This story of rescue and romance has been a popular subject for artists for centuries and in 1891, two years before this sculpture, it had already been chosen by Lord Leighton (1830-96) for his Academy picture. Fehr was a pupil at the Royal Academy Schools when Leighton became President, and would have been aware of his dramatic painting of Andromeda chained to a rock, the fiery breath of the monster rising upwards towards Perseus, who is bathed in golden light above. The scale and treatment of Fehr’s sculpture also relates it directly to the bronze by Benvenuto Cellini’s (1500-70) Perseus with the Head of Medusa in the Loggia dei Lanzi in Florence. At the Royal Academy Fehr met a close friend of Leighton, Thomas Brock (1847-1922), and in 1893 he began working as an assistant in his studio. In the same year the plaster version of Fehr’s sculpture was exhibited at the Royal Academy. The critics did not give it much attention, preferring instead to eulogise the French painter Gérôme’s (1824-1904) statue Bellona which was also exhibited that year. However it is likely that it was with the encouragement of Lord Leighton that Fehr was able to cast the sculpture in bronze, and in 1894 The Rescue of Andromeda was bought under the terms of the Chantrey Bequest.
Fehr was friends at the Academy with many sculptors associated with what Edmund Gosse described in 1894 to be the ‘New Sculpture’. Attempting to revive British sculpture from its bland neo-classicism, Alfred Gilbert (1854-1934), Harry Bates (1850-99) and Hamo Thornycroft (1850-1925) were among the sculptors who can be associated with this short-lived movement. Although Fehr would have been aware of the first works of the New Sculptors, The Rescue of Andromeda lacks their vigour and naturalism; the smooth surface finish and expressionless faces of the hero and victim making it closer to the tradition of British sculpture passed down from John Henry Foley (1818-74) and others.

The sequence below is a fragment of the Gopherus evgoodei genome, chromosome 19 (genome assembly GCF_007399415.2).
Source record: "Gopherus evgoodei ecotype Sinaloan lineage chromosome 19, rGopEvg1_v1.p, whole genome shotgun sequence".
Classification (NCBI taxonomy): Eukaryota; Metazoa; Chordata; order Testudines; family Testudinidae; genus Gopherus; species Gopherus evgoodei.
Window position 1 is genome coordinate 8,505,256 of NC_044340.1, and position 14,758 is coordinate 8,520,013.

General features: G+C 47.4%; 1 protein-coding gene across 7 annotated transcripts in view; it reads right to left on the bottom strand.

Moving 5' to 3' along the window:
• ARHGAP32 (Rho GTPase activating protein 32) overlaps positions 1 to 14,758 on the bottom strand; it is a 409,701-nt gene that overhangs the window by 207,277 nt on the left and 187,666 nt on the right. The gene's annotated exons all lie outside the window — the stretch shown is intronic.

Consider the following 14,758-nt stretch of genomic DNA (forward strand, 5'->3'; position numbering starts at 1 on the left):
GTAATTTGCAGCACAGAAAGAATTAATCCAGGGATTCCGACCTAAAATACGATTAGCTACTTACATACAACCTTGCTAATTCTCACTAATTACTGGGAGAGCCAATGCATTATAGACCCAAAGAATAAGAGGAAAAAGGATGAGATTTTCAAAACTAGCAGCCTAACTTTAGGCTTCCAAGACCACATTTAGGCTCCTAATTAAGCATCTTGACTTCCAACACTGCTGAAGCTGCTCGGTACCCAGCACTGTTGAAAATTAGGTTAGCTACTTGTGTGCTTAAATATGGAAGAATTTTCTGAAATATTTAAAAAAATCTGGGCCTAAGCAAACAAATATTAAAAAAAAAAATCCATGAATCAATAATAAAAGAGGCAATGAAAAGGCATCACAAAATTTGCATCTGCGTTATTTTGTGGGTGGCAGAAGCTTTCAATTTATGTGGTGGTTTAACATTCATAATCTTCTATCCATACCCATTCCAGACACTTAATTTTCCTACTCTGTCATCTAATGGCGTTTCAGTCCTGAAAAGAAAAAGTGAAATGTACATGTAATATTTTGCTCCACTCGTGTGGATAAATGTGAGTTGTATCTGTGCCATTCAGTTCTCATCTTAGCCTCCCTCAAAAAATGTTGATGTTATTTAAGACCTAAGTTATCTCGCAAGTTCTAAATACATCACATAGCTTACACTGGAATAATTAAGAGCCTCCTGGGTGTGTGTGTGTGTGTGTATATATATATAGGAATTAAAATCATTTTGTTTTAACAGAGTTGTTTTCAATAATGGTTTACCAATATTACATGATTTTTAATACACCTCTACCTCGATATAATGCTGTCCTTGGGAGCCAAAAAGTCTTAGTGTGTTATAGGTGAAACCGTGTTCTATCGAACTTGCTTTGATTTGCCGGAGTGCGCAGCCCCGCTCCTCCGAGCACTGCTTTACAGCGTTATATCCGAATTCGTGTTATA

The sculpture was displayed with the other works of the Chantrey Collection inside the Tate Gallery until 1911 when it was moved to its current location on the right hand side of the Millbank entrance. In May of that year Fehr wrote angrily to the Director, Charles Aitken:
The sculpture remained in its position outside the gallery, and a distraught Fehr wrote again to Aitken:
Unfortunately there is little evidence of how, or if, Fehr’s ‘brother artists’ campaigned to move the sculpture back to its original position in the gallery and, despite Fehr’s frustration voiced in the letters above, the sculpture was not moved. Fehr did, however, continue to receive commissions, notably for a marble bust of John Ruskin and statues of James Watt and John Harrison for the City Square in Leeds.
Frederic Leighton 1830-1896, exhibition catalogue, p.91, reproduced p.91
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N01749 PERSEUS RESCUING ANDROMEDA 1893
Inscr. ‘H.C. Fehr Sc. 1893’ on left of base.
Bronze, 108×102×86 (274·5×269×218·5), including base, diameter 47 1/2 (121).
Chantrey Purchase from the artist 1894.
Exh: R.A., 1894 (1747).
Lit: M. H. Spielmann, British Sculpture and Sculptors of To-day, 1901, p.138, repr. p.140.
Repr: Art Journal, 1894, p.212; Herbert Maryon, Modern Sculpture, 1933, pl.155.
The plaster was exhibited at the R.A. in 1893 (1683) as ‘The Rescue of Andromeda’. It attracted considerable attention and with the encouragement of Lord Leighton was cast in bronze the following year.
Mary Chamot, Dennis Farr and Martin Butlin, The Modern British Paintings, Drawings and Sculpture, London 1964, I
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